How to Help Someone Having an Asthma Attack

How to Help Someone Having an Asthma Attack

When someone has a medical emergency like an asthma attack, those around them have to take control of the situation and make sure the person is safe. Although asthma attacks aren’t always serious, you should know what to do in case someone has a severe attack.

An asthma attack occurs when the airways are inflamed. This causes the surrounding muscles to tighten, which makes it difficult to breathe. The most common signs are coughing, wheezing, and difficulty breathing. If you see someone having a severe asthma attack, follow these steps:

Stay calm.

It always helps to have a clear head when you’re trying to help someone having a medical emergency. If you seem panicked, the person having the asthma attack may also panic, which can make it even more difficult to breathe. Take a few deep breaths, and reassure the person that you’re there to help. If they can talk, ask what specifically you can do to help.

Remove the person from triggers.

If you know what caused the asthma attack, remove the trigger or get the person away from it. There are many causes of asthma attacks, so you may not be able to locate the trigger. Common asthma triggers include:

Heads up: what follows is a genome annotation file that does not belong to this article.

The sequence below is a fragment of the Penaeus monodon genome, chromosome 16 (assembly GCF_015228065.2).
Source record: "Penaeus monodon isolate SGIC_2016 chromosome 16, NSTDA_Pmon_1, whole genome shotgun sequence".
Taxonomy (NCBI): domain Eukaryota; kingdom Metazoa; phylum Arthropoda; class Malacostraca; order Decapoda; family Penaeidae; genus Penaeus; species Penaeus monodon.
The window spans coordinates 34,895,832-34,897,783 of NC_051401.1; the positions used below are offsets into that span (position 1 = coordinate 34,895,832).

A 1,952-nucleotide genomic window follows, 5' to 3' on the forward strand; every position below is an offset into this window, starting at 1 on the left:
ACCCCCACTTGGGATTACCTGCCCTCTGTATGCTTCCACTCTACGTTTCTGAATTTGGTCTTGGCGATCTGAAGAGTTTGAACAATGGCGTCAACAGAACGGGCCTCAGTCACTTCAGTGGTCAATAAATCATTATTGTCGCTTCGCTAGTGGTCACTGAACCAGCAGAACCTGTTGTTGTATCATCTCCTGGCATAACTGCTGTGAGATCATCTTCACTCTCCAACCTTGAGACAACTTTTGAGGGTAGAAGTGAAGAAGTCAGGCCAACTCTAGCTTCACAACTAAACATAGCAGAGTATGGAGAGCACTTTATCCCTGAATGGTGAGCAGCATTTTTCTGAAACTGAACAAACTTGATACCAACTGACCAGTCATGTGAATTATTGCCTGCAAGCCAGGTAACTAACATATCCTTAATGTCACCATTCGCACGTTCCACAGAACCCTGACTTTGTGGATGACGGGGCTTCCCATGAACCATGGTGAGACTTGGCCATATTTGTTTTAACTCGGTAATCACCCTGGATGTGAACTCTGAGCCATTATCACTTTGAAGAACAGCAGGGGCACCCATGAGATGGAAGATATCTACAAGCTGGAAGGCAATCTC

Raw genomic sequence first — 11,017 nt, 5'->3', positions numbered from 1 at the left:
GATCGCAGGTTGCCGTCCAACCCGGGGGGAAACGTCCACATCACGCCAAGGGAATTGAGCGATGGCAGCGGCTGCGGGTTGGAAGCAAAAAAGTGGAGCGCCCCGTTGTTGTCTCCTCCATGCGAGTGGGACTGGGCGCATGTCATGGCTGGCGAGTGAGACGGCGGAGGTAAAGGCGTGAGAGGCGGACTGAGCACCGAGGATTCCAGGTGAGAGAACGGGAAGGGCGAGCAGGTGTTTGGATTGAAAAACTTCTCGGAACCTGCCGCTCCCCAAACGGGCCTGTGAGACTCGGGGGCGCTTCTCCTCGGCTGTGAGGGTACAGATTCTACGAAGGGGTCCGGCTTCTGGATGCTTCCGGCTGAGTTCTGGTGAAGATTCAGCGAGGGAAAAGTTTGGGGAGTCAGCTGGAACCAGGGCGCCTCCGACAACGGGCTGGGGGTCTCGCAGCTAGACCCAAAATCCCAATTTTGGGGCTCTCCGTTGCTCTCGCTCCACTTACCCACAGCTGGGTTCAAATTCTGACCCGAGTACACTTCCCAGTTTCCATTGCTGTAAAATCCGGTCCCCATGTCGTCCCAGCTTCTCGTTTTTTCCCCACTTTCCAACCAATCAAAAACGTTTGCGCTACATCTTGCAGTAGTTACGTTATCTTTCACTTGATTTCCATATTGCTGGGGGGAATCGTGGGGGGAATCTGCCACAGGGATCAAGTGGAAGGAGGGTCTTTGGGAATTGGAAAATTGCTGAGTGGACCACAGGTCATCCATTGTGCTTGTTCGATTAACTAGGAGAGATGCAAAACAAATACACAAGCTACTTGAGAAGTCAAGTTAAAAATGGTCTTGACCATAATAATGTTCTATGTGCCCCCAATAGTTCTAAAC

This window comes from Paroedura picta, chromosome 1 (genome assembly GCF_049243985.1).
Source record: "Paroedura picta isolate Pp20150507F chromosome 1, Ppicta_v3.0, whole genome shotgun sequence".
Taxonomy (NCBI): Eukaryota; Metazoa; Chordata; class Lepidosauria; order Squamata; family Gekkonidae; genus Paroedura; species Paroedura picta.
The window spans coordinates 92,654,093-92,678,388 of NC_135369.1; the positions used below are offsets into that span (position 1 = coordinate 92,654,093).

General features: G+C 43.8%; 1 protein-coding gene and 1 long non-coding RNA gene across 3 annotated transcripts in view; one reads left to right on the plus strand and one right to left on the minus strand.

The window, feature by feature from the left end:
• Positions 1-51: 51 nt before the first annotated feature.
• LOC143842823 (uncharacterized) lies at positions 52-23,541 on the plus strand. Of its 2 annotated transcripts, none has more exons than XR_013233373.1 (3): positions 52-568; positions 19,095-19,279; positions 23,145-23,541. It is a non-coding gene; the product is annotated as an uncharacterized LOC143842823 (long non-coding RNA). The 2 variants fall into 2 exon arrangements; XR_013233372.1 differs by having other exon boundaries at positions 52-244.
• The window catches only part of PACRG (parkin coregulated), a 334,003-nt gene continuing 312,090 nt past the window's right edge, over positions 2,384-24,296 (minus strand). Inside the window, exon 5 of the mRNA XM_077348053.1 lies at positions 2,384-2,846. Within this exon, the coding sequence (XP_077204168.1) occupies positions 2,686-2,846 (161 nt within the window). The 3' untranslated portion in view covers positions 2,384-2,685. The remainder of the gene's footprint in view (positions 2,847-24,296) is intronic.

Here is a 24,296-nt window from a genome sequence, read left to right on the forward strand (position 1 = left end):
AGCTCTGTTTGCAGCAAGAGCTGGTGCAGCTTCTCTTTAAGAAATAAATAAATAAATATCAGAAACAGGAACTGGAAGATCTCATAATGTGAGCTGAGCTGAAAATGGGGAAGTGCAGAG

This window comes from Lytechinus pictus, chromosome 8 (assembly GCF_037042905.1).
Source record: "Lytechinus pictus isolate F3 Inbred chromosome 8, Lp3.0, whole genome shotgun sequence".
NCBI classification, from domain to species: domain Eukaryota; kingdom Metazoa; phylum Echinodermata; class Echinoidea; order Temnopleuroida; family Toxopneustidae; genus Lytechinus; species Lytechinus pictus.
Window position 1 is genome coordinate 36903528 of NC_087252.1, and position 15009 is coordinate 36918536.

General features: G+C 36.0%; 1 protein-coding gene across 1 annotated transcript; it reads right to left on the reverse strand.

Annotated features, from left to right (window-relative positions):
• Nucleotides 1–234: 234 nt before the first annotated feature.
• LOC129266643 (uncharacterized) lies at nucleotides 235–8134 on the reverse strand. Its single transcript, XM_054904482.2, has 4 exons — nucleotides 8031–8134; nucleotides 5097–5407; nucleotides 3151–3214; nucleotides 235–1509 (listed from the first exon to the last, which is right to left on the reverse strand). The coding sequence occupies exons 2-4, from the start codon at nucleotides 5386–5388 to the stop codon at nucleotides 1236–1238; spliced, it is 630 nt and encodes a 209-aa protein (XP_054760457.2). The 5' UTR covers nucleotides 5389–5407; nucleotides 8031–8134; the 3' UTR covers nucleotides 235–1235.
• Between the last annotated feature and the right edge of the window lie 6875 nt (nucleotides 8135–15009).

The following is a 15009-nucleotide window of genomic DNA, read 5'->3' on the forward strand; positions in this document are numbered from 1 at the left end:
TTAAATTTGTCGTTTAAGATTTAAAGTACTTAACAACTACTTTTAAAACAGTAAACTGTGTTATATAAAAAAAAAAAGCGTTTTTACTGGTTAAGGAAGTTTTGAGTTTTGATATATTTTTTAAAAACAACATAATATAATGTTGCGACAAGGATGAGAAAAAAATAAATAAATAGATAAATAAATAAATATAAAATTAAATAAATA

• Smoke
  • Pollen
  • Dust mites
  • Feathers
  • Animal dander
  • Mold
  • Cold weather

Move the person into an upright position.

A person having an asthma attack may lie down, but lying down can obstruct breathing. Sitting upright will make the person more comfortable and can make it easier to breathe. Also, if the person is wearing restrictive clothing like a belt or a necktie, loosen it.

Locate an inhaler.

Ask the person if they have an inhaler. If they don’t, try to borrow one from someone else or locate one in a first aid kit. Depending on how severe the asthma attack is, you may have to help the person use the inhaler. To use an inhaler, remove the cap and shake it. Then, have the person breathe out and put their mouth around the mouthpiece. To deliver a puff, press down on the inhaler once. Tell the person to breathe in slowly and hold their breath for about 10 seconds.

Wait about a minute before giving another puff. In total, give four puffs. If the person still has trouble breathing after a few minutes, give them another four puffs.

Call 911 if necessary.

The asthma attack may be serious enough that the person needs medical attention. If you think the person may need a doctor, call 911 or offer to drive them to the emergency room. Some signs of a severe attack include:

  • Bluish lips or fingernails
  • Skin on the neck or ribs sucking in when breathing
  • Difficulty talking or walking
  • Difficulty breathing after using an inhaler

Stay until help arrives.

If you have to call 911, monitor the person until emergency help arrives. Try to help them stay calm, and reassure them that help is on the way. Doctors will assess the severity of the asthma attack and provide treatment or medication.